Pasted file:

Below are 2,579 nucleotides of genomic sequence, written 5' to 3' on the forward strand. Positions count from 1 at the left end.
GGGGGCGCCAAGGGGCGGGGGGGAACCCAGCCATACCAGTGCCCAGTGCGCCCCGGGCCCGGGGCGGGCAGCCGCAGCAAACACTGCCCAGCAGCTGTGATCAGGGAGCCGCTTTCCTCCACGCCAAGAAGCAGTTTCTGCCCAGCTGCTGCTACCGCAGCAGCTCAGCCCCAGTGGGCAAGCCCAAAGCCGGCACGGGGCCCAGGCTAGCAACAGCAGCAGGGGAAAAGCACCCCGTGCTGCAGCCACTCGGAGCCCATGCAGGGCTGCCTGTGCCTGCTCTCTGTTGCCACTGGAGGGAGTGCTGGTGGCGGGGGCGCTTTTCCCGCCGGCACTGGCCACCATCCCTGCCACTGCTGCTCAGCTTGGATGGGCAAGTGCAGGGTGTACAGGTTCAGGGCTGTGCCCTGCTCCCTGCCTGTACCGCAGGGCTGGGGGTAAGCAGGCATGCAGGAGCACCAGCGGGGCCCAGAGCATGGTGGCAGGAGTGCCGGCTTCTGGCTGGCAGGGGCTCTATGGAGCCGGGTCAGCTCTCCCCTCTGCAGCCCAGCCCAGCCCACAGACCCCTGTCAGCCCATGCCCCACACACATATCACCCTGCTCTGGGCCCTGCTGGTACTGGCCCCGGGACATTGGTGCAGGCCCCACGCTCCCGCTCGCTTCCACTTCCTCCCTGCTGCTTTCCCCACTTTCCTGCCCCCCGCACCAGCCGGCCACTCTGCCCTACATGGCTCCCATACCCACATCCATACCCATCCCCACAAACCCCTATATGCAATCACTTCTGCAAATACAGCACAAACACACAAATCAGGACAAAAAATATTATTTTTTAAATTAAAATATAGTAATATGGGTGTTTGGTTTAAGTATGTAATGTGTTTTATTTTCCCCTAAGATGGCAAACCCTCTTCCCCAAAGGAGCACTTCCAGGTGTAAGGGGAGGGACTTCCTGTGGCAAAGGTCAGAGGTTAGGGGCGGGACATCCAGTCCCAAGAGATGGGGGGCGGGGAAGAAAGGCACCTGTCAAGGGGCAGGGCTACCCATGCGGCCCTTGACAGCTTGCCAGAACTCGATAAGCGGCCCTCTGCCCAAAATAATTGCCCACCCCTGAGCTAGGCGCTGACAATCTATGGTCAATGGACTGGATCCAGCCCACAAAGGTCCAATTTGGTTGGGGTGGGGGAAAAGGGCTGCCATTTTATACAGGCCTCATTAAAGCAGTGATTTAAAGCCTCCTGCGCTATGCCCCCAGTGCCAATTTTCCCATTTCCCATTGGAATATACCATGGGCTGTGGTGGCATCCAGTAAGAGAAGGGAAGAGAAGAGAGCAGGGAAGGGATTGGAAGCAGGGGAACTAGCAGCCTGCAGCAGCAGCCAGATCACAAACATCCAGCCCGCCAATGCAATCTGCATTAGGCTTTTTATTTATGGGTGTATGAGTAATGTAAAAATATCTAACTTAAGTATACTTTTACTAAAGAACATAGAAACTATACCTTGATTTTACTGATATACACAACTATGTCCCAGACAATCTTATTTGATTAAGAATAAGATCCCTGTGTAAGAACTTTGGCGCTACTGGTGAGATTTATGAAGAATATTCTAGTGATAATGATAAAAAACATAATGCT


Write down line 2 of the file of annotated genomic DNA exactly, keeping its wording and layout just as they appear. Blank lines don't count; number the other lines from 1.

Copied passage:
GGGGGCGCCAAGGGGCGGGGGGGAACCCAGCCATACCAGTGCCCAGTGCGCCCCGGGCCCGGGGCGGGCAGCCGCAGCAAACACTGCCCAGCAGCTGTGATCAGGGAGCCGCTTTCCTCCACGCCAAGAAGCAGTTTCTGCCCAGCTGCTGCTACCGCAGCAGCTCAGCCCCAGTGGGCAAGCCCAAAGCCGGCACGGGGCCCAGGCTAGCAACAGCAGCAGGGGAAAAGCACCCCGTGCTGCAGCCACTCGGAGCCCATGCAGGGCTGCCTGTGCCTGCTCTCTGTTGCCACTGGAGGGAGTGCTGGTGGCGGGGGCGCTTTTCCCGCCGGCACTGGCCACCATCCCTGCCACTGCTGCTCAGCTTGGATGGGCAAGTGCAGGGTGTACAGGTTCAGGGCTGTGCCCTGCTCCCTGCCTGTACCGCAGGGCTGGGGGTAAGCAGGCATGCAGGAGCACCAGCGGGGCCCAGAGCATGGTGGCAGGAGTGCCGGCTTCTGGCTGGCAGGGGCTCTATGGAGCCGGGTCAGCTCTCCCCTCTGCAGCCCAGCCCAGCCCACAGACCCCTGTCAGCCCATGCCCCACACACATATCACCCTGCTCTGGGCCCTGCTGGTACTGGCCCCGGGACATTGGTGCAGGCCCCACGCTCCCGCTCGCTTCCACTTCCTCCCTGCTGCTTTCCCCACTTTCCTGCCCCCCGCACCAGCCGGCCACTCTGCCCTACATGGCTCCCATACCCACATCCATACCCATCCCCACAAACCCCTATATGCAATCACTTCTGCAAATACAGCACAAACACACAAATCAGGACAAAAAATATTATTTTTTAAATTAAAATATAGTAATATGGGTGTTTGGTTTAAGTATGTAATGTGTTTTATTTTCCCCTAAGATGGCAAACCCTCTTCCCCAAAGGAGCACTTCCAGGTGTAAGGGGAGGGACTTCCTGTGGCAAAGGTCAGAGGTTAGGGGCGGGACATCCAGTCCCAAGAGATGGGGGGCGGGGAAGAAAGGCACCTGTCAAGGGGCAGGGCTACCCATGCGGCCCTTGACAGCTTGCCAGAACTCGATAAGCGGCCCTCTGCCCAAAATAATTGCCCACCCCTGAGCTAGGCGCTGACAATCTATGGTCAATGGACTGGATCCAGCCCACAAAGGTCCAATTTGGTTGGGGTGGGGGAAAAGGGCTGCCATTTTATACAGGCCTCATTAAAGCAGTGATTTAAAGCCTCCTGCGCTATGCCCCCAGTGCCAATTTTCCCATTTCCCATTGGAATATACCATGGGCTGTGGTGGCATCCAGTAAGAGAAGGGAAGAGAAGAGAGCAGGGAAGGGATTGGAAGCAGGGGAACTAGCAGCCTGCAGCAGCAGCCAGATCACAAACATCCAGCCCGCCAATGCAATCTGCATTAGGCTTTTTATTTATGGGTGTATGAGTAATGTAAAAATATCTAACTTAAGTATACTTTTACTAAAGAACATAGAAACTATACCTTGATTTTACTGATATACACAACTATGTCCCAGACAATCTTATTTGATTAAGAATAAGATCCCTGTGTAAGAACTTTGGCGCTACTGGTGAGATTTATGAAGAATATTCTAGTGATAATGATAAAAAACATAATGCT